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Bolivian President Evo Morales Resigns Amid Widespread Protests Over Election Fraud

Evo Morales, Bolivia's president, speaks during a press conference in El Alto, Bolivia, on Nov. 9, 2019. Morales resigned the next day after protests and allegations of election fraud.
Marcelo Perez del Carpio
Bloomberg via Getty Images
Evo Morales, Bolivia's president, speaks during a press conference in El Alto, Bolivia, on Nov. 9, 2019. Morales resigned the next day after protests and allegations of election fraud.

Updated at 6:55 p.m. ET

Bolivian President Evo Morales has resigned amid widespread protests across the country alleging fraud in the presidential election that he declared himself the winner of just three weeks ago.

"It is my obligation, as the indigenous president and as the president of all Bolivians, to look for peace," Morales said in a televised address on Sunday. "For this and many reasons, I am resigning."

Morales added that he felt deeply sorry for what he referred to as a "civic coup."

Since October's election, Bolivia has descended further into turmoil as allegations of fraud cast a cloud over the results of the vote. Morales initially called for new elections early on Sunday, after the Organization of American States released a preliminary audit indicating "serious security flaws" and a "clear manipulation" of a computer system, which the audit says ultimately affected the final count.

"The manipulations to the computer system are of such a magnitude that they should be deeply investigated by the Bolivian government to get to the bottom of and assign responsibilities in this serious case," the audit said.

The audit wasn't the only factor likely forcing Morales' hand: Police across the country began to declare themselves in mutiny, joining the throngs of protestors. In several cities, there have been reports of officers marching with demonstrators and chanting opposition slogans.

Williams Kaliman, commander of the Bolivian armed forces, said Saturday at a press conference that the military would not confront protestors.

"We will never face the people who we serve and we will always ensure peace between our brothers and the development of our country," Kaliman said.

Luis Fernando Camacho, a Bolivian protest leader, tweeted that he "cried with joy" at the mutiny of police forces, thanking them for "being with the people."

Bolivia has been in crisis since its Oct. 20 presidential elections, when allegations of electoral fraud sparked unrest. Morales was vying for a fourth presidential term, but early results after the vote seemed to indicate that he had not secured the votes necessary to outright win, and instead would go into a runoff election against former president Carlos Mesa, his closest rival.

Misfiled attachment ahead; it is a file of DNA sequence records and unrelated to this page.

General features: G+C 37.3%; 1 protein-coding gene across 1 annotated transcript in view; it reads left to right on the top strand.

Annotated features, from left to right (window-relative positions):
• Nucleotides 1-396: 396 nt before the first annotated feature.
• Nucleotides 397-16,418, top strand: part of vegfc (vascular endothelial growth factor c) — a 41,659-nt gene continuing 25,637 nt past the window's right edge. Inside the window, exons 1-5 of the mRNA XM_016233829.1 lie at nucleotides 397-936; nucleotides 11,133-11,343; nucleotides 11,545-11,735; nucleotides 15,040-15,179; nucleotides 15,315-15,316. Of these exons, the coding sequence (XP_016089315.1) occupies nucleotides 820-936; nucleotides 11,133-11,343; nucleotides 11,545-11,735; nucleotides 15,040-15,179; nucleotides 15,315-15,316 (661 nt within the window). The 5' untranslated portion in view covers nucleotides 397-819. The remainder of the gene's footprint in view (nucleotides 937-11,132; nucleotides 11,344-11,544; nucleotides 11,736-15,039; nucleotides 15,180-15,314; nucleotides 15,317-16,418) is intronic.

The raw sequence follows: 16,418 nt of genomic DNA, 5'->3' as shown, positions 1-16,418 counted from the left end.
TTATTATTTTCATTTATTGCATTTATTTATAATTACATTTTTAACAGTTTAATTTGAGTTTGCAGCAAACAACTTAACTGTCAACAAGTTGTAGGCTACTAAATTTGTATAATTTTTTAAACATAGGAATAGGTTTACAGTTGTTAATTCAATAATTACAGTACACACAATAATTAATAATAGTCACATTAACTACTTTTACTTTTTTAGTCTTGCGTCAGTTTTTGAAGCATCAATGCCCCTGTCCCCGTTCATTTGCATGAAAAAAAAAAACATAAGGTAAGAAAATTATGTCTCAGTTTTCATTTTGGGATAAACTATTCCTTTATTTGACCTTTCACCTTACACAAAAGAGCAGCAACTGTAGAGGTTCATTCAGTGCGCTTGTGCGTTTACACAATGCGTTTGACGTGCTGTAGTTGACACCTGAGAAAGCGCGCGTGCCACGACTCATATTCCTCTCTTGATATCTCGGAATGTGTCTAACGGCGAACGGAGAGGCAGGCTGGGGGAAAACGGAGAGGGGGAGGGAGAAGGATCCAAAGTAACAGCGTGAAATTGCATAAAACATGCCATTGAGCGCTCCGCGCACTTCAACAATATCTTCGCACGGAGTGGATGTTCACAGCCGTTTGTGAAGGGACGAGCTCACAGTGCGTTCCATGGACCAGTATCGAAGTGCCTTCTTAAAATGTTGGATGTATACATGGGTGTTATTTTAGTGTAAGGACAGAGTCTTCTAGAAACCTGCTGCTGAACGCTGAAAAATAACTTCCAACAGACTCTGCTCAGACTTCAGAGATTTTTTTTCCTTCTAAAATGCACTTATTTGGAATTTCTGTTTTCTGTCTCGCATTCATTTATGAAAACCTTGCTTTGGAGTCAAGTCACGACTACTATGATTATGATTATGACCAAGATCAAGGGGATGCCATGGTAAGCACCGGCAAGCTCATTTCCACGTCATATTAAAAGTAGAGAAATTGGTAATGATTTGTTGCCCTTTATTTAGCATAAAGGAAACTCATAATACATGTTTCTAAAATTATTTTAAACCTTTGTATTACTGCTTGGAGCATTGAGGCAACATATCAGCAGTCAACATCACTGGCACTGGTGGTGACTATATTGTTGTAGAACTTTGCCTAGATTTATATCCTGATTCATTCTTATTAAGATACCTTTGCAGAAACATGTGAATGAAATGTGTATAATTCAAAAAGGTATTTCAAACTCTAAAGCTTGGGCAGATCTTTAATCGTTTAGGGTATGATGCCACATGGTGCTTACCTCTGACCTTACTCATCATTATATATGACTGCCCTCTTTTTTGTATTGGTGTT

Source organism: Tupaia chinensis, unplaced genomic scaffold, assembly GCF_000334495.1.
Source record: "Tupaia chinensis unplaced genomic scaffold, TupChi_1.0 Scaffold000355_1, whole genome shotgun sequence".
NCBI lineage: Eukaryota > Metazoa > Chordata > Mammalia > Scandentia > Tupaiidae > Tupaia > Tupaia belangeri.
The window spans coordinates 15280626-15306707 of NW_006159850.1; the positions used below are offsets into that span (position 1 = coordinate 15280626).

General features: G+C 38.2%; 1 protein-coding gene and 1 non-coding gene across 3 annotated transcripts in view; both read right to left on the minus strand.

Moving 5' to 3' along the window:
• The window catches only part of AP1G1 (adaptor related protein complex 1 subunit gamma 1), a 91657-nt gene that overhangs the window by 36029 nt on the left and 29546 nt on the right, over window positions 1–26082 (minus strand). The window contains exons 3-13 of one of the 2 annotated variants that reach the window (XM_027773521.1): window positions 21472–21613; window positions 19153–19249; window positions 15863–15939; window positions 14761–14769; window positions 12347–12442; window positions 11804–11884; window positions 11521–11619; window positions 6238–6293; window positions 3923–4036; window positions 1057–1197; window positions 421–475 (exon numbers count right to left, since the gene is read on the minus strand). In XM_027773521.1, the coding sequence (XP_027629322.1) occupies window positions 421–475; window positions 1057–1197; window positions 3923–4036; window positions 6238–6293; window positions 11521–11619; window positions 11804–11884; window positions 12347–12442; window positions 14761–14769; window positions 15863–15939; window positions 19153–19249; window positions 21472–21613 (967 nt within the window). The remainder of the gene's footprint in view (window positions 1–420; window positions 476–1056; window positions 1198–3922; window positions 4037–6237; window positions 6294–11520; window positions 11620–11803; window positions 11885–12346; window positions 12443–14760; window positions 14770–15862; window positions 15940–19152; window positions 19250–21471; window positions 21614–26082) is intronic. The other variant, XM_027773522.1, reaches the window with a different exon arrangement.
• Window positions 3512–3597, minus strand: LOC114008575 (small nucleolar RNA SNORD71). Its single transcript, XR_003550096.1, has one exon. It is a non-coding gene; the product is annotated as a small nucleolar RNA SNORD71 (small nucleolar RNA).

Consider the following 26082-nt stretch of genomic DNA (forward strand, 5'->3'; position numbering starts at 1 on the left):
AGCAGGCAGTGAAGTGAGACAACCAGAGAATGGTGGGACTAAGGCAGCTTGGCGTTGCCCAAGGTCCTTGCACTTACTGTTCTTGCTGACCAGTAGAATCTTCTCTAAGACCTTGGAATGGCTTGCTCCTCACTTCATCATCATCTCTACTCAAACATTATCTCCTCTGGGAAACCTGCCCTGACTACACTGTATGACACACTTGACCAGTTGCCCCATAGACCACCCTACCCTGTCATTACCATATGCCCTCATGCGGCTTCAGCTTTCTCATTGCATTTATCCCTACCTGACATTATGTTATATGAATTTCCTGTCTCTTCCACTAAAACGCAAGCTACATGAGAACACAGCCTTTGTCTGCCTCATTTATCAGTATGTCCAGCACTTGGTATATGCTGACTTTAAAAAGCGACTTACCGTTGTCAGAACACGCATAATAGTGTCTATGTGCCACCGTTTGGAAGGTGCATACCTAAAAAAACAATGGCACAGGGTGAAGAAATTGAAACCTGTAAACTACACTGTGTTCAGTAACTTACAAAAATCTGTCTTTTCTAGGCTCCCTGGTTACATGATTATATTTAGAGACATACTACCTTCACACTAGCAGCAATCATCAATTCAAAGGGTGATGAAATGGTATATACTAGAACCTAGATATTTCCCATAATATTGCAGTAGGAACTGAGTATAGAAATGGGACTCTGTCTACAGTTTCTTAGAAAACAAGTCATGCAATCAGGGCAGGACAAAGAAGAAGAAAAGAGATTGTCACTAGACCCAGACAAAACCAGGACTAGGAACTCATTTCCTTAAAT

But an unexpected gap in the reporting of results — followed by Morales narrowly securing the necessary votes to avoid that runoff election — led critics to accuse Morales of tampering with the results and thrust the country into turmoil. At two state-run media outlets, protestors broke in and forced the stations off the air. In one small town, protestors dragged the mayor through the street, covered her in red paint and cut off her hair. At least three people have died in the clashes.

Even before the current protests, critics have argued that Morales has been pushing legal boundaries to remain in power. In 2016, voters rejected Morales' attempt to amend the country's constitution to allow him to run for a fourth term. Morales appealed in court, where judges ruled he could be allowed on the ballot.

In an interview before Morales announced his resignation, Jennifer Cyr, an associate professor at the University of Arizona who studies institutional stability in Latin America, said that Morales' willingness to agree to an audit and his call for new elections was a good sign for the future of democracy in Bolivia.

"Evo Morales has centralized power and chipped away at checks and balances since coming to office," Cyr said via email. "But he is not a dictator. He is not unconstrained. Bolivia is not a Venezuela in the making."

Cyr said the political rise of Morales, the country's first president of indigenous descent, marked a break from the country's past.

"Evo's time in government has been hugely successful in terms of social gains and economic growth. It's difficult to stand against those kinds of gains," she said. "Ultimately, I think Bolivians want the elections to be respected - and for them to be free and fair."

It remains unclear who will succeed Morales, as officials who would have been next in the line of succession, Vice President Álvaro García Linera and Senate President Adriana Salvatierra, also resigned on Sunday.

Copyright 2020 NPR. To see more, visit https://www.npr.org.

Meg Anderson is an assistant producer on NPR's investigations team. She helps shape the team's groundbreaking work for radio, digital and social platforms. She served as a producer on the Peabody Award-winning series Lost Mothers, which investigated the high rate of maternal mortality in the United States. She also contributes her own original reporting to the team, including the series Heat and Health in American Cities, which investigated the link between heat, health and poverty in cities across the country. That series won the National Press Foundation Innovative Storytelling Award and an honorable mention for the Philip Meyer Journalism Award. She also completed a fellowship as a local reporter for WAMU, the public radio station for Washington, D.C. Before joining the investigations team, she was an integral part of NPR's 2016 election team and also had brief stints on NPR's Morning Edition and the Education desk. Her roots are in the Midwest, where she graduated with a Master's degree from Northwestern University's Medill School of Journalism.
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